pany, Swift & Co., Morris & Co., and the Cudahy - March 26.- The grand jury at San Fran. Packing Company, which had been convicted and cisco filed indictments against Patrick Calhoun, fined $15,000 each. The Chicago, Burlington & president of the United Railways; Tirey L. Quincy Railroad, which gave the rebates, was Ford, general counsel for same corporation, and likewise fined. Abraham Ruef. All three were charged with --April 7.-The Great Northern Railway Combribery.

pany convicted in the United States Court of Negro Soldiers.-- March 11.-President Roose- granting rebates to the American Sugar Refining velt sent a message to the Senate asking for the Company and fined $5,000. passage of a law permitting the restoration to -April 8.- Judge Knappen, in the United the army of such negro soldiers as can prove States District Court, sentenced the Stearns Salt they were innocent of participation in the & Lumber Co., of Ludington, Michigan, to pay a Brownsville affair,

fine of $20,000 for accepting rebates from the Prohibition.- March 11.- The general local Pere Marquette Railroad. option bill killed in the Maryland State House Senatorial.- March 24.— The Maryland legis. by a vote of fifty-six to forty-three.....Consti- lature voted that ex-Governor John Walter tutional prohibition defeated in the Missis- Smith should serve as United States Senator sippi State Senate by a vote of twenty-one to from Maryland for the unexpired term of the nineteen.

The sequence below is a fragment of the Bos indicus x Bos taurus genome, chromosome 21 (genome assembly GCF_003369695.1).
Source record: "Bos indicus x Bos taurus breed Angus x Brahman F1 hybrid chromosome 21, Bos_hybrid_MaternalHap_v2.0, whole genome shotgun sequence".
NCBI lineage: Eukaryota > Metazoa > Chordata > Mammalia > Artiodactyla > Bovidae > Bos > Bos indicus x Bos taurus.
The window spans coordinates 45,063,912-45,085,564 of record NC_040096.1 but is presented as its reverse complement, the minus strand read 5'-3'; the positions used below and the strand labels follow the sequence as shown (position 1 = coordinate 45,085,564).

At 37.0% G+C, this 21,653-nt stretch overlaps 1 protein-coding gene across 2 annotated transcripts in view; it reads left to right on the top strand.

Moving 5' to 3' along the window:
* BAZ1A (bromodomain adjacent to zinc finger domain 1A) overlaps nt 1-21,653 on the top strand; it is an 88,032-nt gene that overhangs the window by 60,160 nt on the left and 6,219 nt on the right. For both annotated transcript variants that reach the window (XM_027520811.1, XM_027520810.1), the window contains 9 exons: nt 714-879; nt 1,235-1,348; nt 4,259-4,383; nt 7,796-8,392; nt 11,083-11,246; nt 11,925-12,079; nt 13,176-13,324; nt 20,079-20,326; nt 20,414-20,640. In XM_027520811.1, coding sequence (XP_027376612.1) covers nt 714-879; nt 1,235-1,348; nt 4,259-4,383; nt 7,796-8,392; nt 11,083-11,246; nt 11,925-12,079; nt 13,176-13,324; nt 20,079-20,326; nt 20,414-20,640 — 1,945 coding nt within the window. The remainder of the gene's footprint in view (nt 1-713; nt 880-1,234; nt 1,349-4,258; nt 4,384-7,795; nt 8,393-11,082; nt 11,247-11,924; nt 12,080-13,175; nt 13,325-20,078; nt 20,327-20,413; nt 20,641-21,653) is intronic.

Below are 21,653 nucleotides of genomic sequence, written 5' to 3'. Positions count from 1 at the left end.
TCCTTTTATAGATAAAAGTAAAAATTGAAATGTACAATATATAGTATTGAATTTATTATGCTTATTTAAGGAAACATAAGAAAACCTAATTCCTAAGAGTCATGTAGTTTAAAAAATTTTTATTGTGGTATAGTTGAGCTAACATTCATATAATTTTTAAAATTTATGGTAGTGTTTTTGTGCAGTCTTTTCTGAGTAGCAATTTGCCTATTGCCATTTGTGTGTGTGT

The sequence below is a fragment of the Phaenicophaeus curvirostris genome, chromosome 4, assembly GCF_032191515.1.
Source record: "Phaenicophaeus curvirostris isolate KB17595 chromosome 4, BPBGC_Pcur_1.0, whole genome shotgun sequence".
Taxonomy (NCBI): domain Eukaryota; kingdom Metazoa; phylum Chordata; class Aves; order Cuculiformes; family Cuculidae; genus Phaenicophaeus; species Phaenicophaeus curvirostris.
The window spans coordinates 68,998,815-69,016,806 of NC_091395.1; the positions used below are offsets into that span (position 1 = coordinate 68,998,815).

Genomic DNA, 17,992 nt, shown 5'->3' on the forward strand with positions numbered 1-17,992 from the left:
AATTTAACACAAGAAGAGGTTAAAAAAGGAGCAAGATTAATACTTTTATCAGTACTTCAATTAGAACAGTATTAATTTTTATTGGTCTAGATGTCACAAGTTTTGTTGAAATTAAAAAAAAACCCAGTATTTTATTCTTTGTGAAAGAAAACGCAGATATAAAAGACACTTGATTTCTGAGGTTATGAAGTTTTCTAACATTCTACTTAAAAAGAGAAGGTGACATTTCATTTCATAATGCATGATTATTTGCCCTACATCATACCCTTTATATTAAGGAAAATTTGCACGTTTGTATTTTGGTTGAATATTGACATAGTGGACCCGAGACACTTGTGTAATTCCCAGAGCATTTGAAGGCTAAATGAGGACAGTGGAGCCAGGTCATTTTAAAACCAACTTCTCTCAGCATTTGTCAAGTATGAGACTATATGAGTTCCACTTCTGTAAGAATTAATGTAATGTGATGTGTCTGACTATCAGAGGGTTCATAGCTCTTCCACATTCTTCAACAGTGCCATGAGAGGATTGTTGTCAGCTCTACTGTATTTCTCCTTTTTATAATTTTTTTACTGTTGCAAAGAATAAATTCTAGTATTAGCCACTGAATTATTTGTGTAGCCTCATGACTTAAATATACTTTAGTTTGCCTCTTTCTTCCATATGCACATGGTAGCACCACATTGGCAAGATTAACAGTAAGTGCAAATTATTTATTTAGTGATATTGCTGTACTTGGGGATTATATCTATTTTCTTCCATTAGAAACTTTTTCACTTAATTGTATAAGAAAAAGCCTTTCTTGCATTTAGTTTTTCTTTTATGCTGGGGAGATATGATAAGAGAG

late Senator Whyte.. . . . Governor Proctor, of --April 7.— In eighty-four counties in Illinois, Vermont, appointed John W. Stewart, former 1,053 townships voted to banish the saloon; 242 governor of Vermont, United States Senator to remain “wet. 1, [See Events.]

fill the vacancy caused by the death of Senator -April 9.— The Alabama Supreme Court de- Redfield Proctor. cided the general prohibition and 9 o'clock clos- - March 27.— Governor Broward, of Florida, ing laws are constitutional.

appointed Hall Milton to succeed the late Sen Railroads.- March 23.- The Supreme Court ator Bryan. of the United States rendered decision to the Sunday Closing.--April 2.- The eleventh of effect that transportation lines are private prop- the Sunday-closing trials in Chicago ended with erty, and their owners are entitled to legal pro- a disagreement of the jury, eight voting to tection in their rights. By this decision the rail. acquit. roads in Minnesota can not be compelled to

Tobacco War.- March 24. — Because the state suffer penalty for failure to submit to fixed authorities of Kentucky fail to stop the

outrages rates. The recent rate laws were declared uncon- by night riders, an appeal to President Roosevelt stitutional..... The Supreme Court also affirmed was circulated for signatures. the decision of the Circuit Court in a case where Trusts.-April 7.—The special grand jury inthe Chicago Great Western Railroad was charged vestigating the American Ice Company reported with violation of the law in fixing rates on live that it had not found sufficient evidence on which stock, the court asserting that common carriers to indict the company or its president.